|The Barn Swallow Project||
Well, we made it. We’ve been in China for a week now, and it simultaneously feels like we just got here and we’ve been here forever. So far, the field season has been a whirlwind of food, buses, taxis, hotels, and, of course, barn swallows. We began our work in Haikou, the main city on the island of Hainan, off China’s far southern coast. Our primary collaborator in China, Dr. Wei Liang, is a professor at Hainan Normal University, and has helped us organize the logistics for this trip. He and his students study interactions between cuckoos and swallows, and they offered to take us to their study sites on Hainan to capture birds. Hainan’s tropical climate means that barn swallows breed early there, so it worked out perfectly for Hainan to be the first stop on our trip.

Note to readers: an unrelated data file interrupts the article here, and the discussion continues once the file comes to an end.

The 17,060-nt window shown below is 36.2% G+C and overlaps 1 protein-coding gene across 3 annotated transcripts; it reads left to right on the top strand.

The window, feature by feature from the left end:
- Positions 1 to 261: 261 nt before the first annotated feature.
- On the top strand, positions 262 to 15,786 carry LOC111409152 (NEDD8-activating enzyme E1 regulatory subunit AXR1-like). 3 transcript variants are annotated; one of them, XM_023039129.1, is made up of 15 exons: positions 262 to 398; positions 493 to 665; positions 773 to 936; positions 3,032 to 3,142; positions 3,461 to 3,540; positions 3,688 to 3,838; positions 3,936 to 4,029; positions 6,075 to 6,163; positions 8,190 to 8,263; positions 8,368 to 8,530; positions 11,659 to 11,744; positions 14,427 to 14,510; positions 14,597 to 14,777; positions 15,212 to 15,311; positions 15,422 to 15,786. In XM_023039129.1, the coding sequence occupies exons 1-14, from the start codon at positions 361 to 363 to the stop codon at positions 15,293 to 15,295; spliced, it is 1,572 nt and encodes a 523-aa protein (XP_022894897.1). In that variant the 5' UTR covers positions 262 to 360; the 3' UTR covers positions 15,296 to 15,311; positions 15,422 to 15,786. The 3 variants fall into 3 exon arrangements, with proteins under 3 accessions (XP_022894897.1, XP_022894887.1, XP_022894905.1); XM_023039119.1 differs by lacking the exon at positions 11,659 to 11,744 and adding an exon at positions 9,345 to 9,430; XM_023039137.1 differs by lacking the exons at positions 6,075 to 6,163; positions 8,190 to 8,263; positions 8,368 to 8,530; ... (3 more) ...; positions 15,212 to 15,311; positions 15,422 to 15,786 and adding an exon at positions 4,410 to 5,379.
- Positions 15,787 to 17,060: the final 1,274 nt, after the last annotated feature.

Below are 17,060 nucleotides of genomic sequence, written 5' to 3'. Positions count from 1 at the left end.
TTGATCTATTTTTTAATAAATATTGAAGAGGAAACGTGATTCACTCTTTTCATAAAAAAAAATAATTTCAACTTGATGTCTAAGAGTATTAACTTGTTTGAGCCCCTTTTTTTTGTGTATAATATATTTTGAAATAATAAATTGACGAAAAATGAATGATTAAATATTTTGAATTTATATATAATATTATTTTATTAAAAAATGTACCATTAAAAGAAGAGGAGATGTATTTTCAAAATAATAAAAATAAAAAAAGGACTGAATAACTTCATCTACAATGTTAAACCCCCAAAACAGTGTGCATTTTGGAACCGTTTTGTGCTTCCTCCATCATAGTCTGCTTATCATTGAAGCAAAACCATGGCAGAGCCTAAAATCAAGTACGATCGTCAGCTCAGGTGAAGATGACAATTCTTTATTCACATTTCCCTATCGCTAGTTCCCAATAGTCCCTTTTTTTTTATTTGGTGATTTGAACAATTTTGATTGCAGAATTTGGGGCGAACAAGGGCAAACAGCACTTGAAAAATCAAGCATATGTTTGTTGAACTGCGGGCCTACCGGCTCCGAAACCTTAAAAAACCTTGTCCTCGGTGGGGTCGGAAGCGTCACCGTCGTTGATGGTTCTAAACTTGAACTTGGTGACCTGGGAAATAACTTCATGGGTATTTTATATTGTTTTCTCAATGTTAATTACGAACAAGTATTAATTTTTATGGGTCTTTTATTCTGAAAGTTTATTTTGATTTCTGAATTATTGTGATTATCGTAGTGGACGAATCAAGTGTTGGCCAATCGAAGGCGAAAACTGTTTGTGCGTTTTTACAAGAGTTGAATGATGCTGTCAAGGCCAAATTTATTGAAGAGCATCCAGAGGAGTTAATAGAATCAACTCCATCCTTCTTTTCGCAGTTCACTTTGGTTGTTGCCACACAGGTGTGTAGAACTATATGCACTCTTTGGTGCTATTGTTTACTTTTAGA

Well, it’s been nearly 9 months since we returned from Russia. We ended our field season on a triumphant note: standing ankle-deep in the Sea of Japan, 5,600 miles from where we’d started in Moscow. We made it overland the whole way, caught more birds than we’d hoped for, ate more ramen noodles than any healthy person ever should, and met some fantastic people. When we reached Vladivostok we had a celebratory feast at a restaurant called Pyongyang, which was sponsored by the North Korean government, staffed by recent (young female) immigrants, and featured amazing food and karaoke. It may or may not also be involved in espionage and money laundering, but that’s neither here nor there.
We enjoyed two days of rest and some rainy sightseeing in Vladivostok before making our respective ways home: Matt straight back to Boulder for a conference; Georgy on a flight back to Krasnoyarsk, with his trusty car following a week later on a truck; and me back home via Moscow, where I spent a day at the Natural History Museum, checking out the collections for clues about what barn swallows look like in Mongolia and China.
So then what? What do scientists do when the fieldwork ends? The answer: we keep working. A lot. And it’s not very glamorous or photogenic.